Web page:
House Speaker Nancy Pelosi (D-Calif.) on Monday night became the highest-profile lawmaker to call for the resignation of Labor Secretary Alexander Acosta, citing his handling as a U.S. attorney of an earlier case against Jeffrey Epstein that resulted in a minimal sentence.
Pelosi’s call for Acosta to “step down” followed Monday’s indictment of the billionaire financier on sex trafficking charges involving underage girls. The indictment renewed focus on a plea deal negotiated in 2007 that led to two felony solicitation charges and 13 months in county jail for Epstein at a time when he had been facing the possibility of life in prison.
“@SecretaryAcosta must step down,” Pelosi said in a tweet. “As US Attorney, he engaged in an unconscionable agreement w/ Jeffrey Epstein kept secret from courageous, young victims preventing them from seeking justice.”
“This was known by @POTUS when he appointed him to the cabinet,” Pelosi added, referring to President Trump.
The plea deal negotiated by Acosta — about which Epstein’s victims were not informed — came while he was a U.S. attorney in Florida. At the time, he opted not to prosecute Epstein on federal sex trafficking laws but agreed to lesser charges.
On Monday, in the indictment issued in federal court in New York, Epstein faced charges resulting from allegations like those in the Florida case. The indictment says that “in both New York and Florida,” Epstein “perpetuated this abuse in similar ways.”
Pelosi’s call for Acosta to resign followed similar calls by several other lawmakers, including Sen. Tim Kaine (D-Va.).
“Acosta must go,” he said in a tweet on Monday. “He handed a sweetheart deal to a serial sexual predator. Survivors of Epstein’s abuse have been denied their day in court for too long. I’m thankful other prosecutors stepped in to finally deliver justice.”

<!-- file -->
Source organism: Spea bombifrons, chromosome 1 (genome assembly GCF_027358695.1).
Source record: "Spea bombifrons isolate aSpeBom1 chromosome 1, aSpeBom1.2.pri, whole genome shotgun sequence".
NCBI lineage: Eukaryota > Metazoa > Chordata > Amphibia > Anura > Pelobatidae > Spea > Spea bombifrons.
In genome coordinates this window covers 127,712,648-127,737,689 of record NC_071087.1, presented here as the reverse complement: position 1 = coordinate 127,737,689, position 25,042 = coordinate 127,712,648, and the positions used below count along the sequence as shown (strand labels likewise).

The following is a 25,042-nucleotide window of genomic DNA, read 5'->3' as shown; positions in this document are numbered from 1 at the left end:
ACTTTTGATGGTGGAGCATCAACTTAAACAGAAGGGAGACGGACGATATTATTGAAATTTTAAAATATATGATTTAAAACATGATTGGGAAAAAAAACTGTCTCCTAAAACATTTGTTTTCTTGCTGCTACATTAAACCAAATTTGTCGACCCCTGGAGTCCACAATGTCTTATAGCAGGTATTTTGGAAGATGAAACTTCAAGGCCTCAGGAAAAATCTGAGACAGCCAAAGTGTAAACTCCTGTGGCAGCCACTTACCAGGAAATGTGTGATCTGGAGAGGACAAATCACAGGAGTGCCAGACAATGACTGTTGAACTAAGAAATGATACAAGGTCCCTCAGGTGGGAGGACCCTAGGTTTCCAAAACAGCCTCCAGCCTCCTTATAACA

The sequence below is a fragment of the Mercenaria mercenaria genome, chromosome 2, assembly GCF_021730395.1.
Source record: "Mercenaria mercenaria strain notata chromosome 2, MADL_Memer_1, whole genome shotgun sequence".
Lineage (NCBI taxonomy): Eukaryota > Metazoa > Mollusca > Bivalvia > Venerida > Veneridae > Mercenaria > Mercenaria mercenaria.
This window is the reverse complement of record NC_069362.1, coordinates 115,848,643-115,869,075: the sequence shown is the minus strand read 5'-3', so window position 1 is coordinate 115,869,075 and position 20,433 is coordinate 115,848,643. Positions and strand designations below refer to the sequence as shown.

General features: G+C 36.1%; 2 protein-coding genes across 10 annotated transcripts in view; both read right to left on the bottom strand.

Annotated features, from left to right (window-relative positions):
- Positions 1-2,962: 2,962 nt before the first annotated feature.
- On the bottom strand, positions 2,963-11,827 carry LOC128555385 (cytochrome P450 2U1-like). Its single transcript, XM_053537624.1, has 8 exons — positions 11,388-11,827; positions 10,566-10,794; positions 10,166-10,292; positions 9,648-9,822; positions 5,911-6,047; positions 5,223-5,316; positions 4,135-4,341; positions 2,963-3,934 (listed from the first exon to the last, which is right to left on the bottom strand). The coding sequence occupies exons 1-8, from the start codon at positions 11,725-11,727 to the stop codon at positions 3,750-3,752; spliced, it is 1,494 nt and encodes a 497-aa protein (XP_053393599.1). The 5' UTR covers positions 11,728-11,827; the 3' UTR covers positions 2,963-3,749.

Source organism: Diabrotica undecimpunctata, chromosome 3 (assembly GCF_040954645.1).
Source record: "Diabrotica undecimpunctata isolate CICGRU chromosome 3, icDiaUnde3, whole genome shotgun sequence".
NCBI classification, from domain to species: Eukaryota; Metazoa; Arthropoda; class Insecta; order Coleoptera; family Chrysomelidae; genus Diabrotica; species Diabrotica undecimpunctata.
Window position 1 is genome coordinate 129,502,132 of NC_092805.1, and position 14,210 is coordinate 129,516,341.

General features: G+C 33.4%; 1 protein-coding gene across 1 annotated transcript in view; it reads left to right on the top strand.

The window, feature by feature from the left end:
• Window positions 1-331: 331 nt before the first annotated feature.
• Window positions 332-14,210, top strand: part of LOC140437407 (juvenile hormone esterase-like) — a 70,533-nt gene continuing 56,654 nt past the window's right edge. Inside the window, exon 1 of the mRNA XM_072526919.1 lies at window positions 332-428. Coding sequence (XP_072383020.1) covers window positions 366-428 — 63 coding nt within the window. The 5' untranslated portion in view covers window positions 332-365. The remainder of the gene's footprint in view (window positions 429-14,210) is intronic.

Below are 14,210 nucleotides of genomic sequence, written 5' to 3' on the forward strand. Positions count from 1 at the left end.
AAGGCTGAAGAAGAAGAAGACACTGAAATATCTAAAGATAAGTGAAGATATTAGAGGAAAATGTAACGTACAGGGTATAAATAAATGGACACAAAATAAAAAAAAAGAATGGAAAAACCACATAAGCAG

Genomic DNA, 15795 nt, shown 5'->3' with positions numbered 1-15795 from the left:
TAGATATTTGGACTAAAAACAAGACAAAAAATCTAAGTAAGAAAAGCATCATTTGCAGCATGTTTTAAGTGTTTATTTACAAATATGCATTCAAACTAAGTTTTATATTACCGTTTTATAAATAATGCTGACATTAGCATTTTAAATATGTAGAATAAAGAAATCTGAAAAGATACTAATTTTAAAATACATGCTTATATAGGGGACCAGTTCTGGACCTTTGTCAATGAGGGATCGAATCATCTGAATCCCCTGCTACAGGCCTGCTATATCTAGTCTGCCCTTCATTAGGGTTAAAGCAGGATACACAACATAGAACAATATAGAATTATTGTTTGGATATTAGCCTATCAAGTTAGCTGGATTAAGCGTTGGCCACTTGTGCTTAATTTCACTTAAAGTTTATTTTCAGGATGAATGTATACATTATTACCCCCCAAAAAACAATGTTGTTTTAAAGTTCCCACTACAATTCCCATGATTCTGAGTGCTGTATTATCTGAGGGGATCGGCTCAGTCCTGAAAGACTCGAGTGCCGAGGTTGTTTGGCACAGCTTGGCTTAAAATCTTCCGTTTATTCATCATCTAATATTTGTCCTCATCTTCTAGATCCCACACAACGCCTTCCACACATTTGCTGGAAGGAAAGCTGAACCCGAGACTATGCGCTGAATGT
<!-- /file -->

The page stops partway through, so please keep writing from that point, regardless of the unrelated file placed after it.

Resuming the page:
Rep. Debbie Wasserman Schultz (D-Fla.) said the new charges made it “agonizingly clear that Acosta failed to deliver true justice for the underage girls Jeffrey Epstein mercilessly exploited.”
“Someone with such poor judgement & utter disregard for survivors should not be our Secretary of Labor,” she wrote in a tweet.
The calls were not limited to Democrats.
In a tweet, Sen. Ted Cruz (R-Tex.) said Monday that he “fully” agreed with calls for Acosta’s resignation.
“Epstein’s conduct was despicable, and everyone who participated should be vigorously prosecuted,” Cruz said.
In an editorial published Monday night, the Miami Herald also urged Acosta to resign, saying he had been “ethically challenged 10 years ago.”
Acosta, through a spokesman, declined to comment on Monday. A Labor Department spokesman referred questions about Acosta’s role in the plea deal to the Justice Department. A Justice Department spokeswoman declined to comment.
Asked about the plea deal at his 2017 confirmation hearing, Acosta said that “professionals within a prosecutor’s office” decided on the deal, taking himself out of the negotiations.
Lisa Rein contributed to this report.